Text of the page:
Upon opening the package from Romwe she was immediately disappointed. The bathing suit she could not wait to show off this summer was a complete size off. The loose, t-shirt style dress she imagined herself wearing to class was more of a fitted party type.
Each time Cassie Mojica, a sophomore nursing major at Drexel University, raised an article of clothing out of its packaging, she fell deeper in regret for falling victim to an online scam that has plagued hundreds of online shoppers all over the nation.
Chinese websites like Romwe, DressLily, RoseGal, Twinkledeals, Zaful, Nastydress, and Sammydress have been advertising cute, yet affordable clothing for online shoppers on websites like Facebook, causing buyers to flock to their sites- only to be disappointed with what actually ends up on their doorstep.
For years businesses have been using social media platforms like YouTube or Facebook to gain revenue through “pay per click” advertising, and by casually reminding users as they scroll through their accounts that, yes, the shirt they saw on that one site is still on sale.
Shenzhen Global Egrow E-commerce Co., the company that owns many of these scam sites, recently released a statement in response to BuzzFeed’s article entitled “Just Say No To The Dress,” which attacked the clothing companies for false advertising.
In their response, Global Egrow wrote a rebuttal which appeared in the BuzzFeed article “Chinese Company Behind Cheap Facebook Clothing Ads Responds.” The company claimed that the first article by BuzzFeed implied that most customers are dissatisfied with their shopping experience, when “in fact, the vast majority of our customers from all over the world are overjoyed with our products. That’s why our websites have millions of likes on their Facebook pages.”
Recently, outrage has increased from Facebook users who can’t believe that the social media site has allowed the scamming, prompting a statement from the vice president of advertisements and pages for Facebook, Andrew Bosworth.
In the beginning of April, Bosworth wrote in an e-mail to BuzzFeed News that “One of our most important goals with Facebook ads is to present experiences that are relevant and high-quality. We need to understand the gravity of this issue and we’re taking it very seriously.”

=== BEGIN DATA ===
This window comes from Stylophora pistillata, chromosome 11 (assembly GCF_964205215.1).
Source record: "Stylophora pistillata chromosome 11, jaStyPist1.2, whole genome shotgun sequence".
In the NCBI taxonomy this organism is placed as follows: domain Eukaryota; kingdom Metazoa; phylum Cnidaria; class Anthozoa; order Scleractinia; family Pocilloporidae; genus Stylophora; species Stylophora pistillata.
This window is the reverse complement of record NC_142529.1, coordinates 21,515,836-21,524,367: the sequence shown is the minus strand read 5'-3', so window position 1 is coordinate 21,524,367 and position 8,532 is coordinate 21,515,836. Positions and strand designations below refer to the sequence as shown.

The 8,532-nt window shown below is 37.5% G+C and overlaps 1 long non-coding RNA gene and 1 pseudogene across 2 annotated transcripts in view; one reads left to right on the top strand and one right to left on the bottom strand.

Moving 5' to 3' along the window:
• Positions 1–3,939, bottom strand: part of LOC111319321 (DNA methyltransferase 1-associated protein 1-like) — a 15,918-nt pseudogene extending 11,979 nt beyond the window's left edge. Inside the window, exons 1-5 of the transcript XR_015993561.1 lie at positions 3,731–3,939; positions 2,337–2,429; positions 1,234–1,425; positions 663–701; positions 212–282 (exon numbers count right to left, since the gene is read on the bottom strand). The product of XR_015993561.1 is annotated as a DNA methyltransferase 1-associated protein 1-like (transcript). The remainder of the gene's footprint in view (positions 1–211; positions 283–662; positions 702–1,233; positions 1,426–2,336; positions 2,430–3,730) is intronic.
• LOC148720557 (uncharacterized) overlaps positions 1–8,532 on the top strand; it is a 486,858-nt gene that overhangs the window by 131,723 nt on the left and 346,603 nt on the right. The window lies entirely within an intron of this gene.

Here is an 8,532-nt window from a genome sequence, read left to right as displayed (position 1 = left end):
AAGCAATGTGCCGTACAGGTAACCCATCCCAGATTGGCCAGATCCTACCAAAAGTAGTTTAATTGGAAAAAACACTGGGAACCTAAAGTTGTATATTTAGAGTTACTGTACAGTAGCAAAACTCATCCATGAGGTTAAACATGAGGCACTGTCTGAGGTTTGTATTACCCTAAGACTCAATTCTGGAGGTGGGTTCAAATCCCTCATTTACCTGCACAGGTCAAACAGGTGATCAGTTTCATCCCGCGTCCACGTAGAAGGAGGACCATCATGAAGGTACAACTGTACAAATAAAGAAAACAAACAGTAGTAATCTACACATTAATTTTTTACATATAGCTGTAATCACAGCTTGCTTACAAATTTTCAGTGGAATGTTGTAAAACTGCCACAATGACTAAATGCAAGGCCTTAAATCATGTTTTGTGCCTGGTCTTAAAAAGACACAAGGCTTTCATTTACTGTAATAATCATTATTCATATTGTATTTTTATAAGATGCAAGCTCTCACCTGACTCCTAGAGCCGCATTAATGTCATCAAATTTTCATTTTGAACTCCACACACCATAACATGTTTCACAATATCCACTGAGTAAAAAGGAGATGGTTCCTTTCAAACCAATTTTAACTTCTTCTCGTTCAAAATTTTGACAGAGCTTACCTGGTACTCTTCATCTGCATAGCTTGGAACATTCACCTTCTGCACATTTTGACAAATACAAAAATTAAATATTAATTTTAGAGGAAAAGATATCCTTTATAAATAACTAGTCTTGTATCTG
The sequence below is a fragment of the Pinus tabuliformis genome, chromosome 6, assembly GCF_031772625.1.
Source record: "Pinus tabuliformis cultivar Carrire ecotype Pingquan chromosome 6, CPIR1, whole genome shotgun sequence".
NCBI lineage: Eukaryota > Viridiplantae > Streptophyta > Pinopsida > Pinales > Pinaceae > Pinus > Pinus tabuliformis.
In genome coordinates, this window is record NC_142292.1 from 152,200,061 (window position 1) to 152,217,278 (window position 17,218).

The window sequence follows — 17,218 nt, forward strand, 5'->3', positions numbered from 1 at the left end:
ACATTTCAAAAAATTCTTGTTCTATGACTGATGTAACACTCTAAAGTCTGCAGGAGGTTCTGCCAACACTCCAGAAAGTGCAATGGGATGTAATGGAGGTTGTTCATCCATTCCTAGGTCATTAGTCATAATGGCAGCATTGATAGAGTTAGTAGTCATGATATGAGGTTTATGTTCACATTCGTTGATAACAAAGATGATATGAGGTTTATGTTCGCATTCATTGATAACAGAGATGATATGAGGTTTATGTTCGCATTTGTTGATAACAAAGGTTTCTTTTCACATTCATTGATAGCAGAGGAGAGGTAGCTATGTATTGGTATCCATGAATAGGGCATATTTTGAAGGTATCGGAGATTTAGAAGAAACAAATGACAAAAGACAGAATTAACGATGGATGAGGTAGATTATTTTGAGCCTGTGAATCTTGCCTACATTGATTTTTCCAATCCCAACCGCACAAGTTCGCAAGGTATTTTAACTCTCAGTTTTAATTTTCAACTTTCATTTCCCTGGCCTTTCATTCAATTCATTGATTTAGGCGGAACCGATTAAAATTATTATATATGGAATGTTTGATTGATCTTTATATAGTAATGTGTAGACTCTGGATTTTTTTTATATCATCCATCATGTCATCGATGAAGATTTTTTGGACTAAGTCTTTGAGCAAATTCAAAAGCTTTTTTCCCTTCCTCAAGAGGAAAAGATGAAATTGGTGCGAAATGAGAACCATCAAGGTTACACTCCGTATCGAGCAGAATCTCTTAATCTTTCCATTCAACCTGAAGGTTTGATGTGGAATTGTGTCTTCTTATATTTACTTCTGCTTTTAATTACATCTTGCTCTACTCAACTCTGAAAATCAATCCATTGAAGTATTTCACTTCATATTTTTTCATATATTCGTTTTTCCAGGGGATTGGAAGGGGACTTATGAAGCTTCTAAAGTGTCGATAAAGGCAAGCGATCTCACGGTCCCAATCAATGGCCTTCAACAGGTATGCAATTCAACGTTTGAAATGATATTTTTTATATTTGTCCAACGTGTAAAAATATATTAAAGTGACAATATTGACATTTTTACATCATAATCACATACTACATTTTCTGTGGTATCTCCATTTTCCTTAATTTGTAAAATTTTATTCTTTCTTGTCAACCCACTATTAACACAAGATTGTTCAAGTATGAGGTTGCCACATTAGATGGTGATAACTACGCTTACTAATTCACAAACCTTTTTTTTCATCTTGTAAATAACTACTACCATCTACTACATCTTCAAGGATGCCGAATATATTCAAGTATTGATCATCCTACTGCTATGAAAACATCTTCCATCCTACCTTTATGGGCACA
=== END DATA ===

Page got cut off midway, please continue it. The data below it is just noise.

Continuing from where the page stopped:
Almost a month later, users can still find advertisements for sites like Romwe and DressLily popping up on the side of their screens, urging them to take advantage of a sale that would make the most frugal of buyers giddy with excitement.
Why do these advertisements need to pop up? Can they be hidden away? Who’s making money from these ads?
Well, let’s go back to the beginning of web advertising.
According to the information article entitled “How Web Advertising Works” by How Stuff Works, it can be understood that there are two types of websites: E-commerce sites and Content sites. When dealing with online clothing companies, customers are dealing with e-commerce sites- or sites that make their money from the products they sell.
At first, advertisements on the internet meant banner ads that were featured at the top of a web page, and companies could charge money to run them on their pages. Now more and more companies are using a sidebar ad, which takes longer to be scrolled off the page- yielding a higher click-through rate. This means that companies hosting the advertisements can charge more and make more for the ads to run on their pages.
In some cases, the ads can be hidden away- but not completely. Facebook provides the option for their users to hide ads they don’t want to see, be given an explanation for why they’re seeing the ad in the first place, or click that they think the ad is useful, which will prompt more ads like it to appear.